Paediatric Ophthalmology

Paediatric Ophthalmology focuses on the development of the visual system and various conditions that disrupt the visual development in children. Children may experience many different eye conditions such as:

  • Amblyopia (lazy eye) – where the vision in one eye is significantly worse than the other eye
  • Strabismus (squint)
  • Blocked tear ducts
  • Retinopathy of prematurity
  • Refractive errors such as myopia (short-sightedness), hypermetropia (long-sightedness), and astigmatism


A paediatric ophthalmology examination generally includes:

  • Visual acuity testing
  • Stereoacuity testing (tests how well you perceive depth)
  • Eye pressure testing

Generally, dilating drops are required to be instilled so that the Ophthalmologist can check the health of the retina (the back of the eye) with a special lens under a microscope. These eye drops cause blurred near vision and can sometimes take up to 24 hours or a few days to completely wear off.


What is strabismus and what causes it?

Strabismus (commonly referred to as ‘squint’) is a condition where the eyes are not aligned correctly. One eye may look straight ahead, where the other may turn inwards, outwards, upwards, or downwards. One eye may turn consistently or it may come and go.

Individuals with strabismus may experience double vision, reduced vision, decreased depth perception, or headaches. On the other hand, some people may not experience any symptoms at all.

Strabismus may be caused by a problem with the eye muscles, the nerves that transmit information to these muscles, or the control centres in the brain that directs information for eye movements.

Risk factors for strabismus include:

Family history – individuals with parents or siblings with strabismus are more likely to develop it.

Refractive Error – people with a significant amount of uncorrected hypermetropia (long-sightedness) or myopia (near-sightedness)


How common is strabismus?

Strabismus is a common eye condition among children, with approximately 3 – 5 percent of the Australian population affected by this condition.

How is strabismus treated?

It is important for strabismus to be detected and managed early to prevent vision loss associated with untreated strabismus. The principle of strabismus treatment is to improve the alignment of the eyes. Some management options include glasses, an eye patch to occlude the eye with better vision, or surgery.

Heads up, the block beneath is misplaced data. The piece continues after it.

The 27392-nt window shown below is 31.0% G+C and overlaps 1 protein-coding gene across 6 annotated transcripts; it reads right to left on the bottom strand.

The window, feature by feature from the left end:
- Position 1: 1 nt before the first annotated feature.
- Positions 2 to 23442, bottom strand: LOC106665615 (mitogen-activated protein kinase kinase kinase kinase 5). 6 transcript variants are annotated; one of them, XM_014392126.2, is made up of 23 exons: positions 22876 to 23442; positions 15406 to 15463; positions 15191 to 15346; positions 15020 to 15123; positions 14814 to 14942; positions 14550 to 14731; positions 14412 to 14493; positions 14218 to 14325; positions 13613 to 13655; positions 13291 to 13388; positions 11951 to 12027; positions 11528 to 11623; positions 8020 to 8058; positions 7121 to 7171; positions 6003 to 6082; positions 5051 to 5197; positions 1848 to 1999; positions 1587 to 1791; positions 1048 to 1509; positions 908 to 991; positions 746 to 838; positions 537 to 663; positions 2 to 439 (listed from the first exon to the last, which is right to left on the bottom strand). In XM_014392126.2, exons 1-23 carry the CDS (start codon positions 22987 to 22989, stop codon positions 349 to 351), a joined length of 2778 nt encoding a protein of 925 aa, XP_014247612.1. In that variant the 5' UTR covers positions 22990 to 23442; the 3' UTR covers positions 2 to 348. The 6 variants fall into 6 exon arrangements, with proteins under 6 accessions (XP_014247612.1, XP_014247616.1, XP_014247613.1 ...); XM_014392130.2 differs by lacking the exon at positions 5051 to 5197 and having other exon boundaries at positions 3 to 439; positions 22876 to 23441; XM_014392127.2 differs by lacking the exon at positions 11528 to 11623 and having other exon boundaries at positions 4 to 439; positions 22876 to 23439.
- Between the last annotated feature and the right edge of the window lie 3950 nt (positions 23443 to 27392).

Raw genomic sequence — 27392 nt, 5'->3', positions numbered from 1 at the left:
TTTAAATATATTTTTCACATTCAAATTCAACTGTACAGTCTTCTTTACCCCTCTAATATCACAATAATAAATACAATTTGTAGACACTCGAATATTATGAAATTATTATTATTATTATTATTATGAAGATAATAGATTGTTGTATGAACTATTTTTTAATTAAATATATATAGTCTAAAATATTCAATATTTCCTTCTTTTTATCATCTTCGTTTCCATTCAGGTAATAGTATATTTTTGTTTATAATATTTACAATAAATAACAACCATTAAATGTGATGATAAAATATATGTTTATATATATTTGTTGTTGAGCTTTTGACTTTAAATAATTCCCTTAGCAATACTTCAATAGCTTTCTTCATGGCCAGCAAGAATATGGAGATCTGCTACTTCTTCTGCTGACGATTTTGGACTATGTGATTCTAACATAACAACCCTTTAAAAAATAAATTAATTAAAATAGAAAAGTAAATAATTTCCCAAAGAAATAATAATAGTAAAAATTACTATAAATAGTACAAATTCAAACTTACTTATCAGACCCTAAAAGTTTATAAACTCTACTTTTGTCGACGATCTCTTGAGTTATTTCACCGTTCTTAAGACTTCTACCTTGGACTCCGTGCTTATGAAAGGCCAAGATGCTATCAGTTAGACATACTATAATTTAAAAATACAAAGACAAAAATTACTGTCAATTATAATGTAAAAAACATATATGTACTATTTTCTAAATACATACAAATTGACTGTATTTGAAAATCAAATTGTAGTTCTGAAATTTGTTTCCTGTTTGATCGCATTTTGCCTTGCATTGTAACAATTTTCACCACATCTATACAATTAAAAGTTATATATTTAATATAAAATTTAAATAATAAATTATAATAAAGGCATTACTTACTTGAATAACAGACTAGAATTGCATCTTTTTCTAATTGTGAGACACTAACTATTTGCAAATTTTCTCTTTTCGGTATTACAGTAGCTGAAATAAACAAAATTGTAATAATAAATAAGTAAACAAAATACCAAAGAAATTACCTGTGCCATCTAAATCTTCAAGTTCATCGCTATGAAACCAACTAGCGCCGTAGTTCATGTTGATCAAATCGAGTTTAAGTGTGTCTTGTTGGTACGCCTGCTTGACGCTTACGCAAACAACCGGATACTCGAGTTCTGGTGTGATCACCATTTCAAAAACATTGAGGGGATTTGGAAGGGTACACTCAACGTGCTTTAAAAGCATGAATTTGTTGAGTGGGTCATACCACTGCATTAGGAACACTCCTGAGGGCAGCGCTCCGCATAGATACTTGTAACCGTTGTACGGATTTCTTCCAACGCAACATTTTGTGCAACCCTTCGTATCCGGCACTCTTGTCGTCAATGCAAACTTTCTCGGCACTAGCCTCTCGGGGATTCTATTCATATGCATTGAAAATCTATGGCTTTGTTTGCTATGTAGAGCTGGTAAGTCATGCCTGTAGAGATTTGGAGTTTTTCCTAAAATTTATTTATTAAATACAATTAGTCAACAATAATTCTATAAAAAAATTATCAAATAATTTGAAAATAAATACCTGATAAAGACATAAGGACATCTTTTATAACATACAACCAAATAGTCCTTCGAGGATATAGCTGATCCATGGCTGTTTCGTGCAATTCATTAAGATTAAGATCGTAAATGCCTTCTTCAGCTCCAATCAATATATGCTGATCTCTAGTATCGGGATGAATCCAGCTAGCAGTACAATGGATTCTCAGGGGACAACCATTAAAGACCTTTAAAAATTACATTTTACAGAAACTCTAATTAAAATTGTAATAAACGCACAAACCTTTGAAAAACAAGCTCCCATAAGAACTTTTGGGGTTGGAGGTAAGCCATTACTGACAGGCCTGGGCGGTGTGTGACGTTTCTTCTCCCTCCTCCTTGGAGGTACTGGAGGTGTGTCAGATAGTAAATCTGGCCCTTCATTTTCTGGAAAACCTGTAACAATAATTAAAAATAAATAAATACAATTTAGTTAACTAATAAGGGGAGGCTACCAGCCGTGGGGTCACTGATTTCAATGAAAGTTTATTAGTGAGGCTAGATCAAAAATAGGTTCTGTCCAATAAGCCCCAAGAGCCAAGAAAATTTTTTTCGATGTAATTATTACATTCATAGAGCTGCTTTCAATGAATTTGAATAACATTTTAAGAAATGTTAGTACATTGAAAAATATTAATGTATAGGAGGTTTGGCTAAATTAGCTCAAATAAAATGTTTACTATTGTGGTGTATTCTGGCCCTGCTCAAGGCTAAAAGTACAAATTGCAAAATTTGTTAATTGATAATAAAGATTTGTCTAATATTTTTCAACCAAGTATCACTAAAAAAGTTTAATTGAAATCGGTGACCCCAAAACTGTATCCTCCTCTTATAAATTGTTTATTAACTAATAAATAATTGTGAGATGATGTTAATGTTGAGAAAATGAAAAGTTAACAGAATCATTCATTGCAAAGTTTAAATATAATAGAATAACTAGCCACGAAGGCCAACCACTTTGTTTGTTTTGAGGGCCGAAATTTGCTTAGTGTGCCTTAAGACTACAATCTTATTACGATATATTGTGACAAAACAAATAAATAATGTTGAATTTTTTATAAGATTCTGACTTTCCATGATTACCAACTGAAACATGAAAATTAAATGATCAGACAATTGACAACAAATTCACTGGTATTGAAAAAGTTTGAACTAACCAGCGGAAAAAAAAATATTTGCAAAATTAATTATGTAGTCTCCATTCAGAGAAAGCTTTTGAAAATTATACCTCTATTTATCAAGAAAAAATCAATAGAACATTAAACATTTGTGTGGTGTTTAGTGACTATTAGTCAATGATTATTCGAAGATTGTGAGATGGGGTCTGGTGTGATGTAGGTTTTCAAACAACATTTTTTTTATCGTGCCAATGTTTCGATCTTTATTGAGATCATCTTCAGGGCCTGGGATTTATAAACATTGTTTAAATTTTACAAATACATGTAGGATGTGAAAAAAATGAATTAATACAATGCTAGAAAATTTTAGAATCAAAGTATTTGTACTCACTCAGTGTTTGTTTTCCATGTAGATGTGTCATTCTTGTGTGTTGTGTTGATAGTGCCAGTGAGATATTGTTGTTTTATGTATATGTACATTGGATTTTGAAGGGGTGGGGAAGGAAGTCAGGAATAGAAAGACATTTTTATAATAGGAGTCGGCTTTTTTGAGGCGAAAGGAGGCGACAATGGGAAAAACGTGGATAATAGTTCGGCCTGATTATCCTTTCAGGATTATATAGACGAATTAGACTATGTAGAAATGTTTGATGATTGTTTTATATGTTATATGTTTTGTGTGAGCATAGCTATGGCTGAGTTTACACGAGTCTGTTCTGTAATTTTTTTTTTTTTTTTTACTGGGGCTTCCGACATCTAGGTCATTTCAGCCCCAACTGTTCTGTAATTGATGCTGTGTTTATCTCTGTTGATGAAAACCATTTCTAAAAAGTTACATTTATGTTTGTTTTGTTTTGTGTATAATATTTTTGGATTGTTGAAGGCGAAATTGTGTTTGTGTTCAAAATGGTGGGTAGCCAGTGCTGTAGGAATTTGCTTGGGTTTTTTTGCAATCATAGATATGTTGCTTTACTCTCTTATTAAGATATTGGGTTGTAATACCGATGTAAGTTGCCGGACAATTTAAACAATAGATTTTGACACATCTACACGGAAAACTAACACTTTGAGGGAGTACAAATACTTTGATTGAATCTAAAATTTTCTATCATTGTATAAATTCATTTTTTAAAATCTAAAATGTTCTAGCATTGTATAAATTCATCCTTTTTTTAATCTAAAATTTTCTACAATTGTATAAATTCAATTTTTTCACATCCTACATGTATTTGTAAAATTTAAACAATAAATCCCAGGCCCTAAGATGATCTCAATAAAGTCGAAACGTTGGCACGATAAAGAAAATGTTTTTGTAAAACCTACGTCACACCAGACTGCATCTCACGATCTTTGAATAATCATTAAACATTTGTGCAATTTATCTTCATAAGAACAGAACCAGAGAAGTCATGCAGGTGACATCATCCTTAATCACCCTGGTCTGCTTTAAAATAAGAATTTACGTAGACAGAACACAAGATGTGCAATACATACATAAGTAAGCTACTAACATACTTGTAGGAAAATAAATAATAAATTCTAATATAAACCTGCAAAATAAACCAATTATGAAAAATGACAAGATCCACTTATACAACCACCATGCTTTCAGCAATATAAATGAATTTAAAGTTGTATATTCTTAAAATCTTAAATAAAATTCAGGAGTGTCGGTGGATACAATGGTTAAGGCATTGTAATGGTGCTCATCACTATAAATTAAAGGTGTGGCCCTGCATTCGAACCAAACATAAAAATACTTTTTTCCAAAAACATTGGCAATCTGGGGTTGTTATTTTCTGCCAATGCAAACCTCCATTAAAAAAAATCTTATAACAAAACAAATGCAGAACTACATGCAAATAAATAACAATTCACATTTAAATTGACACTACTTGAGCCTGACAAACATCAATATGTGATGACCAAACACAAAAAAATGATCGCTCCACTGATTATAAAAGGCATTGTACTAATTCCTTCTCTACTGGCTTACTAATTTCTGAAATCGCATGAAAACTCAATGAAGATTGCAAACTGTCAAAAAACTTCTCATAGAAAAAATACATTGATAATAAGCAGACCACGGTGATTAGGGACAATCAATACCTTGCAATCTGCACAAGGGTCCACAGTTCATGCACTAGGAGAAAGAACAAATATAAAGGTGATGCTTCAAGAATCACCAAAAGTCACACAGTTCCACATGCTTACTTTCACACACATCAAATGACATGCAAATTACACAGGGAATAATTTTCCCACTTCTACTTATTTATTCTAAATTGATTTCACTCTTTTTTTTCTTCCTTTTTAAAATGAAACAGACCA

Non-surgical strabismus treatment

Generally, ophthalmologists trial conservative treatment options with the aim of re-aligning the eyes. If a child is short-sightedness or long-sightedness, glasses may help to reduce the eye turn. Alternatively, eye exercises may be prescribed to strengthen or relax the eye muscles causing the eye turn. Stick-on prisms (known as Fresnel prisms) may also help to temporarily re-align the eyes and appreciate binocular single vision. These prisms can stick easily on glasses.

Surgical strabismus treatment

This method of treatment involves surgically operating on the eye muscle(s) that are causing the eye turn. The ophthalmologist typically either strengthens or relaxes the eye muscles during surgery to re-align the eyes.

This method is usually conducted in conjunction with eye exercises post-surgery to maintain the alignment of the eyes, allowing the individual to appreciate binocular single vision.


How is strabismus diagnosed?

A comprehensive eye examination is conducted to obtain a complete picture of how well your eyes work together. This typically includes:

Visual acuity testing

Alignment testing – this test will determine how well your eyes focus on an object and looks for any problems with the eyes being turned.

Slit lamp examination – the ophthalmologist will look at the back of the eye through a microscope to ensure that there are no underlying problems with the health of the back of the eye.


Myopia (Short-sightedness)

A common problem among children is the development and progression of short-sightedness. It can be important to control and prevent the progression of myopia as high levels of short-sightedness can lead to vision-threatening problems later in life – such as retinal detachment.

Short-sightedness can be caused by an eyeball that is too long. If this is the case, rays of light that enter the eye focus in front of the retina rather than directly on its surface, causing blurred vision when viewing objects that are further away. Additionally, children with parents who are short-sighted are more likely to develop myopia.

There are many options for preventing the progression of myopia, including Atropine eye drops, multifocal contact lenses or glasses, and orthokeratology (also known as Ortho K).

Atropine Eye Drops

Atropine eye drops prevent the progression of myopia by dilating the pupils and preventing a process known as accommodation (the eye’s natural ability to change focus for near vision). By effectively blurring near vision in children, the aim of Atropine is to slow the progression of short-sightedness.

Multifocal contact lenses or glasses

Multifocal contact lenses or glasses work by correcting short-sightedness. The glasses or contact lenses contain a segment for distance as well as near. The full prescription would be given for distance, whereas the near segment of the glasses or contact lenses would have a reduced prescription to relax the eye’s ability to focus at near.

Orthokeratology (Ortho K)

‘Ortho K’ is a type of myopia control that involves using corneal reshaping contact lenses. The contact lenses work by temporarily flattening the cornea (the front of the eye) and correcting the short-sightedness. These special lenses are only worn at night when the child is asleep and they are taken out in the morning. Studies have revealed that, over time, these contact lenses prevent the lengthening of the eyeball (which causes shortsightedness) by approximately 50%.